HP is introducing a new model into its Mini line of netbooks with the launch of the HP Mini 100e Education Edition netbook. This is the first product aimed at students between kindergarten and 6th grade.
The netbook is designed with a strong plastic chassis with steel pins, a spill-resistant keyboard (with mylar film under the keys), and an LED on the back of the lid so that teachers can see when there’s network activity. The mini-laptop also has a carrying handle, and an intergrated modem for use in developing areas or remote areas where broadband might not be available. The handle is non-user removable, because HP wanted as few removable parts as possible to keep children from tampering with the netbook. For that reason, the RAM and hard drive are not easily accessible either.
The back panel is customizable, allowing schools or governments to customize their netbook orders. Customers can also add patterns or colors to the keyboard or other case elements.
The HP Mini 100e will come with Microsoft Office 2010 Starter and Microsoft Math.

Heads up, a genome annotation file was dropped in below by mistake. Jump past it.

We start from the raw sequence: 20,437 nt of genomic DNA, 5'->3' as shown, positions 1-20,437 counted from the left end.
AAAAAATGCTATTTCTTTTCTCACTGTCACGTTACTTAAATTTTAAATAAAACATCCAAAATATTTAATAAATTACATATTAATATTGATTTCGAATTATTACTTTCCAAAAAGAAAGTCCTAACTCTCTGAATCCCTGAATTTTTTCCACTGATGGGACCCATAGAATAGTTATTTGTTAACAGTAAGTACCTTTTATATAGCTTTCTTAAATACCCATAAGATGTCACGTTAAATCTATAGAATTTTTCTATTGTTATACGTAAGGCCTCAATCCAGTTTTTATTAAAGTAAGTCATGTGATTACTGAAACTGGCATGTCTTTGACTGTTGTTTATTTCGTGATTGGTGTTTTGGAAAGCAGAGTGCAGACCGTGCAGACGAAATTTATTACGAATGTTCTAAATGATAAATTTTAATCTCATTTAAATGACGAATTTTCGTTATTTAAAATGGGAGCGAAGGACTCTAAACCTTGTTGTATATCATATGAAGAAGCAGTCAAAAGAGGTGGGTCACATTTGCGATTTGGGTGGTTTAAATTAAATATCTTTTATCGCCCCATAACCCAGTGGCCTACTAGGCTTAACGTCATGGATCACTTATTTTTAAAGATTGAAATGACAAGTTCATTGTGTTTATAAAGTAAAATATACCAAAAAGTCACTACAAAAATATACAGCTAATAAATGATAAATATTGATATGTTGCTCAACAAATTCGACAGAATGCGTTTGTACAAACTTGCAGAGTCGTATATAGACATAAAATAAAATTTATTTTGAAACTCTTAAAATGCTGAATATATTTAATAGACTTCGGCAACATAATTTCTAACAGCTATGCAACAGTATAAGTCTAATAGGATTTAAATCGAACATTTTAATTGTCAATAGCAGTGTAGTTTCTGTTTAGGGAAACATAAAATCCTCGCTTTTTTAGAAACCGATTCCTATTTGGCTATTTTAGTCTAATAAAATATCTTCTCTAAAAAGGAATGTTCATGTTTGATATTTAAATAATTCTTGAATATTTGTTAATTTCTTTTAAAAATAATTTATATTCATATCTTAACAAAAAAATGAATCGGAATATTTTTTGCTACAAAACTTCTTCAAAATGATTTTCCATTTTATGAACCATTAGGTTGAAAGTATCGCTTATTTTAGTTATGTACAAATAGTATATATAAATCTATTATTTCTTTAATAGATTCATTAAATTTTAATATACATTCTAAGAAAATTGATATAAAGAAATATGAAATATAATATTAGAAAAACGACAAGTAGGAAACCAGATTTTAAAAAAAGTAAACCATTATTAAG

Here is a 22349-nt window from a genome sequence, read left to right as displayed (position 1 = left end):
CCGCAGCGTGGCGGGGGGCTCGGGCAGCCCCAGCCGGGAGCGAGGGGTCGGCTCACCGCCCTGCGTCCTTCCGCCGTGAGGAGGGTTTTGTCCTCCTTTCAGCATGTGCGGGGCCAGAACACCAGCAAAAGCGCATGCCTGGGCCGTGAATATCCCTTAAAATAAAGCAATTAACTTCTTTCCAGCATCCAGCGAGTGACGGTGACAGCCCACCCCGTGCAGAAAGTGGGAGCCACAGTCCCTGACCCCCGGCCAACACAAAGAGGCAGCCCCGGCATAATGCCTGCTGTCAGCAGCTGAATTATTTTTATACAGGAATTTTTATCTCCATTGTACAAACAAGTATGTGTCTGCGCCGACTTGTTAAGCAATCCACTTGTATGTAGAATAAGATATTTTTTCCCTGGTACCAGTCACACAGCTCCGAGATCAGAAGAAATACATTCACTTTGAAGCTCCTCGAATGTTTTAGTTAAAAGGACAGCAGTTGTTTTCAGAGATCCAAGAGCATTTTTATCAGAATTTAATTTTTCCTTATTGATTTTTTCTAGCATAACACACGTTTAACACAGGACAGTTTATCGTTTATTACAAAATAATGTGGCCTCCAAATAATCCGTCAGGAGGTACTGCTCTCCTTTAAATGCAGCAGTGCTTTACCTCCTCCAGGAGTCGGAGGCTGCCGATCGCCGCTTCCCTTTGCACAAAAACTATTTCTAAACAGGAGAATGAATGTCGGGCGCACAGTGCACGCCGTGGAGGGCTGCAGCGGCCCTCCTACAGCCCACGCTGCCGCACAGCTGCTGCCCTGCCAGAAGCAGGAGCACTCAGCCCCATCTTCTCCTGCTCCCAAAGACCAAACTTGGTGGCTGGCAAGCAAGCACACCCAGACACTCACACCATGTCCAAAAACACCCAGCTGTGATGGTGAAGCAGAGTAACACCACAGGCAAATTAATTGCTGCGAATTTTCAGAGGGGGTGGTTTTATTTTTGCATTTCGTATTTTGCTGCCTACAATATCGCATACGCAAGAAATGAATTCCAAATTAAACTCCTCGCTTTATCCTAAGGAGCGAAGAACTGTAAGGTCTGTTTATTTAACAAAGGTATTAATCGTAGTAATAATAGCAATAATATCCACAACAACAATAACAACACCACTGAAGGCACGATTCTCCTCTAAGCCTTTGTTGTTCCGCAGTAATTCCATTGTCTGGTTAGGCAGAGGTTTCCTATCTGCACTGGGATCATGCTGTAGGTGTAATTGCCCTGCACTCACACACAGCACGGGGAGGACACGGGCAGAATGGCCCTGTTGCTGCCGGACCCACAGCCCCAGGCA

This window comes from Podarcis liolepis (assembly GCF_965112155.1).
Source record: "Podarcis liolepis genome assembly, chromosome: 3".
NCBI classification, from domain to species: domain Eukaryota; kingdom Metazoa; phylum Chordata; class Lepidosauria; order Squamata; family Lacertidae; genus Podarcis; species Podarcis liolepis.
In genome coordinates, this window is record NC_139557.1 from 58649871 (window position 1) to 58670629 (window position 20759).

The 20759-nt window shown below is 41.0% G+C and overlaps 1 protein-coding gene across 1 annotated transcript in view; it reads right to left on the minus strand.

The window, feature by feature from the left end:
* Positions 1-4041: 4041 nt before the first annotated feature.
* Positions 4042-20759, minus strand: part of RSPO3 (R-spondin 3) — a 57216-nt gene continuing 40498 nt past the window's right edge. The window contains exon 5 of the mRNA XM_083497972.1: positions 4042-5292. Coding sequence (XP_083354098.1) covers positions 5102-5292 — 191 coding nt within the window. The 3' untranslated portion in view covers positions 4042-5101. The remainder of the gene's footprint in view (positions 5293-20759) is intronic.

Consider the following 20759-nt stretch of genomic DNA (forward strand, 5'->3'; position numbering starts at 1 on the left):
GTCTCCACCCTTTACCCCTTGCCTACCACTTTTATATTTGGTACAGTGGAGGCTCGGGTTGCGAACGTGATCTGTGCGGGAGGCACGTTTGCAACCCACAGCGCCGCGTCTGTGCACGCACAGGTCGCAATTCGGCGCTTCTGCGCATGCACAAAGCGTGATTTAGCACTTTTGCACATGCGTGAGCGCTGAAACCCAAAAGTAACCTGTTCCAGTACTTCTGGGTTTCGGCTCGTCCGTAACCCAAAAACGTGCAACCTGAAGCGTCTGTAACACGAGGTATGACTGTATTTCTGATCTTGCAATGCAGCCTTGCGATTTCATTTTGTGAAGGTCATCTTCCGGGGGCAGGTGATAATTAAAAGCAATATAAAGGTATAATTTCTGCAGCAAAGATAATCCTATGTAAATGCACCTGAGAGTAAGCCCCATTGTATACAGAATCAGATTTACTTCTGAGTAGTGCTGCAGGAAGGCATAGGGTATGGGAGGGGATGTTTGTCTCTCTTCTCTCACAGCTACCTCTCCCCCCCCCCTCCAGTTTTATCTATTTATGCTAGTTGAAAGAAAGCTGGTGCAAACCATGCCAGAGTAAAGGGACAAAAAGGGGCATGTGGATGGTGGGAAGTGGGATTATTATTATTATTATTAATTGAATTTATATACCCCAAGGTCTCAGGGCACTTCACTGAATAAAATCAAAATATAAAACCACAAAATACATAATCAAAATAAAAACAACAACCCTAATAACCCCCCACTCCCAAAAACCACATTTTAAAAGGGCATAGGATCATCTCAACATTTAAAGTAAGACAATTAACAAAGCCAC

Spec-wise, the netbook has a 10.1 inch, 1024 x 600 pixel display, a 1.66GHz Intel Atom N455 processor, GMA 3150 graphics, 160GB hard drive, 1GB of DDR3 memory. It will be available with Windows XP Home, Windows 7 Starter, or SUSE Linux 11. 802.11b/g WiFi come standard, as do 2 USb ports, a VGA output, and mic and headphone jacks.
There’s a VGA webcam, and the laptop comes with a choice of a 3 cell, 4.5 hour battery or a 6 cell, 8.5 hour battery which also sits flush with the base of the unit. The HP Mini 110e weighs 3.19 pounds with the 3 cell battery. It has a 92 percent full sized keyboard. The netbook measures 10.9″ x 9.9″ x 1.6″
HP plans to offer the HP Mini 110e with a starting price of under $300 for a model with Windows 7 Starter Edition. It’s expected to go on sale globally the first week in July.
While the HP Mini 110e bears a more than passing resemblance to the Intel Classmate PC reference design, HP actually designed this laptop in-house. It includes many similar features, but that’s to be expected when you’re trying to develop a semi-rugged machine for educational purposes. HP also points out that the sub-$300 price is substantially lower than the $399 starting price for most Classmate PC-based systems.
Interestingly, a pre-release version of this netbook was on view at Computex earlier this month at the Novell booth. At the time, I assuemd it was a Classmate PC, but looking closer, it becomes clear that the design is similar but not identical to computers based on Intel’s reference design.